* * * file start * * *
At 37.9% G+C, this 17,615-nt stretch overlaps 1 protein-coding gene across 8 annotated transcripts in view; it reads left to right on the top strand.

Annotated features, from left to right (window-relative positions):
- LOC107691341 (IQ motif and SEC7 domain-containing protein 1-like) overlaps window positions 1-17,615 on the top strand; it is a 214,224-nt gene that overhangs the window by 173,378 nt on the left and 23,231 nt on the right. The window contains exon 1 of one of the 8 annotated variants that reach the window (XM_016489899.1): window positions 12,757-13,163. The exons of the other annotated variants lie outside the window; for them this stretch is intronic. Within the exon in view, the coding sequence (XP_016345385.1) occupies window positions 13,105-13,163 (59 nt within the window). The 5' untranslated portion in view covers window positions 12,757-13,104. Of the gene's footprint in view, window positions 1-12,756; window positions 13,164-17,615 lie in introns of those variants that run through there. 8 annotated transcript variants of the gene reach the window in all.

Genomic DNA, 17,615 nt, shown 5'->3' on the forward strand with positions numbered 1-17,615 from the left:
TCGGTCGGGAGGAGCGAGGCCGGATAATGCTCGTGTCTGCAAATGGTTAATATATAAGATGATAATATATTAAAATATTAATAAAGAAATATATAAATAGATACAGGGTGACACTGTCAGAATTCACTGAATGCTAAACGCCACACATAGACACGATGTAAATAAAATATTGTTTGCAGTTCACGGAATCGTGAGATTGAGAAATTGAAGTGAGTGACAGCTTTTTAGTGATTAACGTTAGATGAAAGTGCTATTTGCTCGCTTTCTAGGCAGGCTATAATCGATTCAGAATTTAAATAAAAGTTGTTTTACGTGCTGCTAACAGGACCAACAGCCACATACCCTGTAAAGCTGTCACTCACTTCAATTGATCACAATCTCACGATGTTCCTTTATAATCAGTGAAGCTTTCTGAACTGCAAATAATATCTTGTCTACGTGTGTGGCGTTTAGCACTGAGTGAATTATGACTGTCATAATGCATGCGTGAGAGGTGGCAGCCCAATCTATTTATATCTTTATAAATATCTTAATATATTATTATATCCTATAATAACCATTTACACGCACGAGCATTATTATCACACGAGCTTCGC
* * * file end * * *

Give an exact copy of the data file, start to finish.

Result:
At 37.9% G+C, this 17,615-nt stretch overlaps 1 protein-coding gene across 8 annotated transcripts in view; it reads left to right on the top strand.

Annotated features, from left to right (window-relative positions):
- LOC107691341 (IQ motif and SEC7 domain-containing protein 1-like) overlaps window positions 1-17,615 on the top strand; it is a 214,224-nt gene that overhangs the window by 173,378 nt on the left and 23,231 nt on the right. The window contains exon 1 of one of the 8 annotated variants that reach the window (XM_016489899.1): window positions 12,757-13,163. The exons of the other annotated variants lie outside the window; for them this stretch is intronic. Within the exon in view, the coding sequence (XP_016345385.1) occupies window positions 13,105-13,163 (59 nt within the window). The 5' untranslated portion in view covers window positions 12,757-13,104. Of the gene's footprint in view, window positions 1-12,756; window positions 13,164-17,615 lie in introns of those variants that run through there. 8 annotated transcript variants of the gene reach the window in all.

Genomic DNA, 17,615 nt, shown 5'->3' on the forward strand with positions numbered 1-17,615 from the left:
TCGGTCGGGAGGAGCGAGGCCGGATAATGCTCGTGTCTGCAAATGGTTAATATATAAGATGATAATATATTAAAATATTAATAAAGAAATATATAAATAGATACAGGGTGACACTGTCAGAATTCACTGAATGCTAAACGCCACACATAGACACGATGTAAATAAAATATTGTTTGCAGTTCACGGAATCGTGAGATTGAGAAATTGAAGTGAGTGACAGCTTTTTAGTGATTAACGTTAGATGAAAGTGCTATTTGCTCGCTTTCTAGGCAGGCTATAATCGATTCAGAATTTAAATAAAAGTTGTTTTACGTGCTGCTAACAGGACCAACAGCCACATACCCTGTAAAGCTGTCACTCACTTCAATTGATCACAATCTCACGATGTTCCTTTATAATCAGTGAAGCTTTCTGAACTGCAAATAATATCTTGTCTACGTGTGTGGCGTTTAGCACTGAGTGAATTATGACTGTCATAATGCATGCGTGAGAGGTGGCAGCCCAATCTATTTATATCTTTATAAATATCTTAATATATTATTATATCCTATAATAACCATTTACACGCACGAGCATTATTATCACACGAGCTTCGC